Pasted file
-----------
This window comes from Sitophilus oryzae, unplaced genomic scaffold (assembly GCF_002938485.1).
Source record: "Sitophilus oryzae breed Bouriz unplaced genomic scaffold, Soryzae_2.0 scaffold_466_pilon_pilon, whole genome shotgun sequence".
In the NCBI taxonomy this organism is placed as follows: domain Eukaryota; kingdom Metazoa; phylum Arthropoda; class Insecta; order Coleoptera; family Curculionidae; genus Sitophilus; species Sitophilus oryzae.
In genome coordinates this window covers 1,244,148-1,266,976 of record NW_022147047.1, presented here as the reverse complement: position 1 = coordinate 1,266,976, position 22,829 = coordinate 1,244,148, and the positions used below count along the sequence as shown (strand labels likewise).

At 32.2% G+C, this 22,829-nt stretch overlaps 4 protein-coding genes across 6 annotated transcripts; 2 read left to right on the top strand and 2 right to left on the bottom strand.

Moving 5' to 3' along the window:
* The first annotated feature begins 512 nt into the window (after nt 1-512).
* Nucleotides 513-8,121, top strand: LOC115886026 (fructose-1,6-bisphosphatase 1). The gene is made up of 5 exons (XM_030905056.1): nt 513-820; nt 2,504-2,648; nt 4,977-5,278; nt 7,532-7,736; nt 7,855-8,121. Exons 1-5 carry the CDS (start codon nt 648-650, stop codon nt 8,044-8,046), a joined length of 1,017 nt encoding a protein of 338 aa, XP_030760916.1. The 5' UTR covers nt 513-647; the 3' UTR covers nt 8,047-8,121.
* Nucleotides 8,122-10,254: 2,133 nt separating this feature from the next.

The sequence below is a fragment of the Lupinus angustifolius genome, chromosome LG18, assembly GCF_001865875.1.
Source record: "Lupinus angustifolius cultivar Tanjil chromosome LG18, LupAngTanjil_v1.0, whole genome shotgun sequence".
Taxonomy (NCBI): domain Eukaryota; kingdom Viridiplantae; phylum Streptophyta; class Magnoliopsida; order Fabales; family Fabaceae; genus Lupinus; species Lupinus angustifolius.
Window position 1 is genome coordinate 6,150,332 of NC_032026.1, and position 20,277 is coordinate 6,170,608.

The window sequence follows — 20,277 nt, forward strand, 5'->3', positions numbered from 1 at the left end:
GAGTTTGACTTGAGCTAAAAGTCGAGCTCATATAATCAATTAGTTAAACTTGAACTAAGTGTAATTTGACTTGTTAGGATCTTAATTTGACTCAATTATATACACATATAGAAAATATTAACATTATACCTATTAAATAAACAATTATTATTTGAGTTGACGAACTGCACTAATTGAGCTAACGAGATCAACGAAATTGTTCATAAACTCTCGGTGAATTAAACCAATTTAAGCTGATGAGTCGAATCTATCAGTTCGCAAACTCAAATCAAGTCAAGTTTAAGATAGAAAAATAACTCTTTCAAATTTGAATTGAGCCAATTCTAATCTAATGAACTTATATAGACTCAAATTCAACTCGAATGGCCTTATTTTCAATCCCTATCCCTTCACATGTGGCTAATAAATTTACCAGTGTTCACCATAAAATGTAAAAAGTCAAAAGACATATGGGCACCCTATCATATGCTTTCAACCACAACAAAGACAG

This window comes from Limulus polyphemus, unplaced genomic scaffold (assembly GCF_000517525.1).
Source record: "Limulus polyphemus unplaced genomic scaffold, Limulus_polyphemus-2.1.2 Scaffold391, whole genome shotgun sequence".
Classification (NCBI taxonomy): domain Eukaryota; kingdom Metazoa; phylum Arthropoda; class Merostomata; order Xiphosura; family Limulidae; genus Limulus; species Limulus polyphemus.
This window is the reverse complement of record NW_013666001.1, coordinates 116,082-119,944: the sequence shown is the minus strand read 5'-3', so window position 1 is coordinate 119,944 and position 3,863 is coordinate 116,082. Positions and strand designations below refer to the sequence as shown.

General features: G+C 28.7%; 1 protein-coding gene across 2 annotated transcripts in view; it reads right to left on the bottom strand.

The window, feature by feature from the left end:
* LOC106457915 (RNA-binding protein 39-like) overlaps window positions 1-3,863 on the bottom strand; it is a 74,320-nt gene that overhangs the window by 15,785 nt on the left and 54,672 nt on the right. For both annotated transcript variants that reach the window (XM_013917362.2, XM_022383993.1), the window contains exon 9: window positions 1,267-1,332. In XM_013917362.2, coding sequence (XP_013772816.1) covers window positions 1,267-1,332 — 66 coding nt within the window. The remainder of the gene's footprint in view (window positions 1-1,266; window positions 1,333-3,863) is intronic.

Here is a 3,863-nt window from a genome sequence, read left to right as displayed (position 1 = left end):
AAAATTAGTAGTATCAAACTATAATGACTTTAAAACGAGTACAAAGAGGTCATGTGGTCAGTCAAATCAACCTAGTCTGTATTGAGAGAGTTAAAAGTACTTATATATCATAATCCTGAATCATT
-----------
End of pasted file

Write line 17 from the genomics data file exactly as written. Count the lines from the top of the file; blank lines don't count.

Source record: "Limulus polyphemus unplaced genomic scaffold, Limulus_polyphemus-2.1.2 Scaffold391, whole genome shotgun sequence".